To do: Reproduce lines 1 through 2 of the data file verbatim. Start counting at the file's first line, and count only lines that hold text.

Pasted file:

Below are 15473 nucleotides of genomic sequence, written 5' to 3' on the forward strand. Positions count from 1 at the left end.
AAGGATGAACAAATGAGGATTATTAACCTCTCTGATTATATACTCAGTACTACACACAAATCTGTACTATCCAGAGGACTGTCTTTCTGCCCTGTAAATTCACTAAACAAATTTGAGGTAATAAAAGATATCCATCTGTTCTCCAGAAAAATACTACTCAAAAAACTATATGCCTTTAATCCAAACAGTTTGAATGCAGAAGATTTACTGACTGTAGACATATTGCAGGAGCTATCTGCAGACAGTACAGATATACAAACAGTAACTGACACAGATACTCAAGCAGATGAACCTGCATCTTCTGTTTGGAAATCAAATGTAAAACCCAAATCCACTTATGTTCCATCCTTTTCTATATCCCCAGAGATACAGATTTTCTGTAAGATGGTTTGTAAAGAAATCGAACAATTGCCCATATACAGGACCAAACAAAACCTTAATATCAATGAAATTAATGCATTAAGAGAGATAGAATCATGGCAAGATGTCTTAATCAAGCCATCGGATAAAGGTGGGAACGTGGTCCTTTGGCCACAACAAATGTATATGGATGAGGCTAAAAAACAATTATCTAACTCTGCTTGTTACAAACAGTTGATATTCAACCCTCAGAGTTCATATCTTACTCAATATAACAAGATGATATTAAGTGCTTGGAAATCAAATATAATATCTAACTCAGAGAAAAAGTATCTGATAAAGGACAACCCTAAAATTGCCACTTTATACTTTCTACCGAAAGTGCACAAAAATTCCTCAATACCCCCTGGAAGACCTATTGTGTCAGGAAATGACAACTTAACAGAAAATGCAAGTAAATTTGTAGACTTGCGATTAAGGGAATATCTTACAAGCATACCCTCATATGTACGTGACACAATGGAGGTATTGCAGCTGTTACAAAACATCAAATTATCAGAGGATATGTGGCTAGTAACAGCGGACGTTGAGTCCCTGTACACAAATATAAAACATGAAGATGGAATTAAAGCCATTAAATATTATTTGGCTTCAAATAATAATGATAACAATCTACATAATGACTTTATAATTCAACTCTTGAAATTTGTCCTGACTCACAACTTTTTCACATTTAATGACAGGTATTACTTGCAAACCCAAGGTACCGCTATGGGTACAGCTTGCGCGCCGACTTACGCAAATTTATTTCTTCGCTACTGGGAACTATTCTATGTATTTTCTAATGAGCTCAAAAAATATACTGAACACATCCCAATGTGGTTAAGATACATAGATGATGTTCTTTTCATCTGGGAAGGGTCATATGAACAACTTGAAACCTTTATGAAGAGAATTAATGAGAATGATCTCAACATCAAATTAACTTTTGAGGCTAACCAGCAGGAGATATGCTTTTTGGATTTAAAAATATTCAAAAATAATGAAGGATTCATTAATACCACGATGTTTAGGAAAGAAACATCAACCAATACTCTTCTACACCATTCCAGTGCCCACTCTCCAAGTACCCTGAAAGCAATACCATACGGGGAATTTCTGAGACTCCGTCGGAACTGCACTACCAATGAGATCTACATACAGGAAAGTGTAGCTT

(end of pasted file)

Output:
Below are 15473 nucleotides of genomic sequence, written 5' to 3' on the forward strand. Positions count from 1 at the left end.
AAGGATGAACAAATGAGGATTATTAACCTCTCTGATTATATACTCAGTACTACACACAAATCTGTACTATCCAGAGGACTGTCTTTCTGCCCTGTAAATTCACTAAACAAATTTGAGGTAATAAAAGATATCCATCTGTTCTCCAGAAAAATACTACTCAAAAAACTATATGCCTTTAATCCAAACAGTTTGAATGCAGAAGATTTACTGACTGTAGACATATTGCAGGAGCTATCTGCAGACAGTACAGATATACAAACAGTAACTGACACAGATACTCAAGCAGATGAACCTGCATCTTCTGTTTGGAAATCAAATGTAAAACCCAAATCCACTTATGTTCCATCCTTTTCTATATCCCCAGAGATACAGATTTTCTGTAAGATGGTTTGTAAAGAAATCGAACAATTGCCCATATACAGGACCAAACAAAACCTTAATATCAATGAAATTAATGCATTAAGAGAGATAGAATCATGGCAAGATGTCTTAATCAAGCCATCGGATAAAGGTGGGAACGTGGTCCTTTGGCCACAACAAATGTATATGGATGAGGCTAAAAAACAATTATCTAACTCTGCTTGTTACAAACAGTTGATATTCAACCCTCAGAGTTCATATCTTACTCAATATAACAAGATGATATTAAGTGCTTGGAAATCAAATATAATATCTAACTCAGAGAAAAAGTATCTGATAAAGGACAACCCTAAAATTGCCACTTTATACTTTCTACCGAAAGTGCACAAAAATTCCTCAATACCCCCTGGAAGACCTATTGTGTCAGGAAATGACAACTTAACAGAAAATGCAAGTAAATTTGTAGACTTGCGATTAAGGGAATATCTTACAAGCATACCCTCATATGTACGTGACACAATGGAGGTATTGCAGCTGTTACAAAACATCAAATTATCAGAGGATATGTGGCTAGTAACAGCGGACGTTGAGTCCCTGTACACAAATATAAAACATGAAGATGGAATTAAAGCCATTAAATATTATTTGGCTTCAAATAATAATGATAACAATCTACATAATGACTTTATAATTCAACTCTTGAAATTTGTCCTGACTCACAACTTTTTCACATTTAATGACAGGTATTACTTGCAAACCCAAGGTACCGCTATGGGTACAGCTTGCGCGCCGACTTACGCAAATTTATTTCTTCGCTACTGGGAACTATTCTATGTATTTTCTAATGAGCTCAAAAAATATACTGAACACATCCCAATGTGGTTAAGATACATAGATGATGTTCTTTTCATCTGGGAAGGGTCATATGAACAACTTGAAACCTTTATGAAGAGAATTAATGAGAATGATCTCAACATCAAATTAACTTTTGAGGCTAACCAGCAGGAGATATGCTTTTTGGATTTAAAAATATTCAAAAATAATGAAGGATTCATTAATACCACGATGTTTAGGAAAGAAACATCAACCAATACTCTTCTACACCATTCCAGTGCCCACTCTCCAAGTACCCTGAAAGCAATACCATACGGGGAATTTCTGAGACTCCGTCGGAACTGCACTACCAATGAGATCTACATACAGGAAAGTGTAGCTT